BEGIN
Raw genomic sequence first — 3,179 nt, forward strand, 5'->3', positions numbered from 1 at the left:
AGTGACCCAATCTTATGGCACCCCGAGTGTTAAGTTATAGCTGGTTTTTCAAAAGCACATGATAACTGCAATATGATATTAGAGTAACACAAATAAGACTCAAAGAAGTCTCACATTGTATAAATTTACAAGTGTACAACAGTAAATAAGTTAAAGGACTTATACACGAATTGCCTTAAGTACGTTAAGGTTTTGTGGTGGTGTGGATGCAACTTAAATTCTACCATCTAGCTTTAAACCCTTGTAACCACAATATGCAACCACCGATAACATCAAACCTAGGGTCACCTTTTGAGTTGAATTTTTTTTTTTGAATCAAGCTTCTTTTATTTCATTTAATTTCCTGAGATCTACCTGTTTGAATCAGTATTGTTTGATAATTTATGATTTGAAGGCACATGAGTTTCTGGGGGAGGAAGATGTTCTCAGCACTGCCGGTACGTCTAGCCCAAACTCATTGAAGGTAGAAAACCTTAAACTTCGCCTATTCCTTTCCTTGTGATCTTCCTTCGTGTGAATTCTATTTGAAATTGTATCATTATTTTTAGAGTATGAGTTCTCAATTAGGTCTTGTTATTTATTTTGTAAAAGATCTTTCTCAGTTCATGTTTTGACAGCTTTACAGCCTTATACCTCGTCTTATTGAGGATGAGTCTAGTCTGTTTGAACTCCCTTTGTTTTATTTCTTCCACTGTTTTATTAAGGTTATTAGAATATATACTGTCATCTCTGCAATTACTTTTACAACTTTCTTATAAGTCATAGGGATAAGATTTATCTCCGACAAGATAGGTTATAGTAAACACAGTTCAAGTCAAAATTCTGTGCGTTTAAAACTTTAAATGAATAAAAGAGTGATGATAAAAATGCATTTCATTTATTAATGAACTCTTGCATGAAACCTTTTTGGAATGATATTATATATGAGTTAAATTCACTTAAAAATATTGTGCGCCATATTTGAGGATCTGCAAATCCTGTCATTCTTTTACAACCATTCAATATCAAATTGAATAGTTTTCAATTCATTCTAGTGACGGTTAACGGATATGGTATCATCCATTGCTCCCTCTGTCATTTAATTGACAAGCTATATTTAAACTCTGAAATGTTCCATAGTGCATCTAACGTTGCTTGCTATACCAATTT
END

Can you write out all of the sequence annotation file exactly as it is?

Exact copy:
Raw genomic sequence first — 3,179 nt, forward strand, 5'->3', positions numbered from 1 at the left:
AGTGACCCAATCTTATGGCACCCCGAGTGTTAAGTTATAGCTGGTTTTTCAAAAGCACATGATAACTGCAATATGATATTAGAGTAACACAAATAAGACTCAAAGAAGTCTCACATTGTATAAATTTACAAGTGTACAACAGTAAATAAGTTAAAGGACTTATACACGAATTGCCTTAAGTACGTTAAGGTTTTGTGGTGGTGTGGATGCAACTTAAATTCTACCATCTAGCTTTAAACCCTTGTAACCACAATATGCAACCACCGATAACATCAAACCTAGGGTCACCTTTTGAGTTGAATTTTTTTTTTTGAATCAAGCTTCTTTTATTTCATTTAATTTCCTGAGATCTACCTGTTTGAATCAGTATTGTTTGATAATTTATGATTTGAAGGCACATGAGTTTCTGGGGGAGGAAGATGTTCTCAGCACTGCCGGTACGTCTAGCCCAAACTCATTGAAGGTAGAAAACCTTAAACTTCGCCTATTCCTTTCCTTGTGATCTTCCTTCGTGTGAATTCTATTTGAAATTGTATCATTATTTTTAGAGTATGAGTTCTCAATTAGGTCTTGTTATTTATTTTGTAAAAGATCTTTCTCAGTTCATGTTTTGACAGCTTTACAGCCTTATACCTCGTCTTATTGAGGATGAGTCTAGTCTGTTTGAACTCCCTTTGTTTTATTTCTTCCACTGTTTTATTAAGGTTATTAGAATATATACTGTCATCTCTGCAATTACTTTTACAACTTTCTTATAAGTCATAGGGATAAGATTTATCTCCGACAAGATAGGTTATAGTAAACACAGTTCAAGTCAAAATTCTGTGCGTTTAAAACTTTAAATGAATAAAAGAGTGATGATAAAAATGCATTTCATTTATTAATGAACTCTTGCATGAAACCTTTTTGGAATGATATTATATATGAGTTAAATTCACTTAAAAATATTGTGCGCCATATTTGAGGATCTGCAAATCCTGTCATTCTTTTACAACCATTCAATATCAAATTGAATAGTTTTCAATTCATTCTAGTGACGGTTAACGGATATGGTATCATCCATTGCTCCCTCTGTCATTTAATTGACAAGCTATATTTAAACTCTGAAATGTTCCATAGTGCATCTAACGTTGCTTGCTATACCAATTT